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Oil Bearing

Static Gas Bearing

To Compressor


Dynamic Gas Bearing

Bearing Gas Oil Sealing Gas Turbine

Turbine To Compressor

FIGURE 1. Illustration of different bearing systems for cryogenic expansion turbines

Dynamic Gas Bearing Turbines (TGL/TED) The turbine with dynamic gas bearings - as shown on the right-hand side of FIGURE 1 - does not need bearing gas from the cycle compressor. A leakage stream will not occur as the pressure is in equilibrium. Gas circulates in the bearing housing in a closed loop and does not affect the process stream in any way. The thrust capacity is maintained even in case of an emergency shutdown and guarantees a intrinsic safe stop of these turbines. More than 1000 TGL units are already installed worldwide. With the development and market launch of the TED turbine these turbines became the top performer in the product portfolio of the Linde Kryotechnik. Today more than 90 TED units are already in operation. The main advantages of the TED compared to the other bearing systems are Compact design No need of OSS No emergency facilities needed like additional buffers for bearing supply No further equipment or facilities needed Significantly increased efficiency because of state of the art TED turbine technology See reference sample 1 Highest reliability; 350,000 hours MTBF Excellent failsafe running functions Maintenance-free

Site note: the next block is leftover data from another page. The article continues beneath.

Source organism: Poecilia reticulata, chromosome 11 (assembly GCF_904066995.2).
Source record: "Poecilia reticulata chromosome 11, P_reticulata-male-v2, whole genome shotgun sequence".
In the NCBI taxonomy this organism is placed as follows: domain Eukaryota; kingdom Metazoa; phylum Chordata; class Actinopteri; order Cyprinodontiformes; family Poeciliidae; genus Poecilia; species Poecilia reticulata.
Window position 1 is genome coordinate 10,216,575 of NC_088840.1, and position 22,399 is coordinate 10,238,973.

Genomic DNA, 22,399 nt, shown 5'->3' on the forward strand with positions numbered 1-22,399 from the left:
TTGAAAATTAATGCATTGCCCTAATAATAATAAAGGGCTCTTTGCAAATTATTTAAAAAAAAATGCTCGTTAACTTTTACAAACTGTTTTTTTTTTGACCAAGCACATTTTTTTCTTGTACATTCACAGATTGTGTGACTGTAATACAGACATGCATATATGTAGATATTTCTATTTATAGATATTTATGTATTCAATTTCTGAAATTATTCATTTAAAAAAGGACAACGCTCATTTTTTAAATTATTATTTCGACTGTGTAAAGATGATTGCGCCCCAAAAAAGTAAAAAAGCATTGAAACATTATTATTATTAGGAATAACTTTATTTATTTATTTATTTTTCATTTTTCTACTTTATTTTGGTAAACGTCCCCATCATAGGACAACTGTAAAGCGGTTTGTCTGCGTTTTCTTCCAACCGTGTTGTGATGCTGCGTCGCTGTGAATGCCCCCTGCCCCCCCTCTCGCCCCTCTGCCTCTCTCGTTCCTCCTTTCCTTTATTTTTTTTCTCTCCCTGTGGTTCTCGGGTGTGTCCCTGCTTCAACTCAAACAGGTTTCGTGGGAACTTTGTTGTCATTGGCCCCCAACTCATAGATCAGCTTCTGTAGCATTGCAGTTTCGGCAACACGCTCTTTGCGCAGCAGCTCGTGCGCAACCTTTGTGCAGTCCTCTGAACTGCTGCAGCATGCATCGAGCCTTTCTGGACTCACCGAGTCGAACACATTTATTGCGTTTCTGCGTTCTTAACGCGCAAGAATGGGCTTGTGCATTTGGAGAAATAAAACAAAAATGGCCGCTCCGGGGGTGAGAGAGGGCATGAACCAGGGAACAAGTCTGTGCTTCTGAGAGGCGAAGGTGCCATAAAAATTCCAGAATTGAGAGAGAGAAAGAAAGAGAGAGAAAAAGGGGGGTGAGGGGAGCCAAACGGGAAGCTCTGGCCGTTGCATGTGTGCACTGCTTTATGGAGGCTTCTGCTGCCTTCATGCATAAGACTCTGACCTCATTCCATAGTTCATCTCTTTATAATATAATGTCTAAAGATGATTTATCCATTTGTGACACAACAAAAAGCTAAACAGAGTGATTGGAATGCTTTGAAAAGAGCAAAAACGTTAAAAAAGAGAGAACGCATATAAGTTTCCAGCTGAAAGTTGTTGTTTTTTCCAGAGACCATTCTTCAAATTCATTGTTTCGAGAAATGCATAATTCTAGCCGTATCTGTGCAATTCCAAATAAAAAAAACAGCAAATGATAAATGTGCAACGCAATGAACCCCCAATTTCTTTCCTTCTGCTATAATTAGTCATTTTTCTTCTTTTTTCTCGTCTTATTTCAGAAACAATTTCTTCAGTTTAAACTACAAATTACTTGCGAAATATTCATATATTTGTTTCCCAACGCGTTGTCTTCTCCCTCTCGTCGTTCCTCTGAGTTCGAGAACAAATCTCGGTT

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Environment-friendly o no additional operating medium e.g. oil o no additional power consumption of the OSS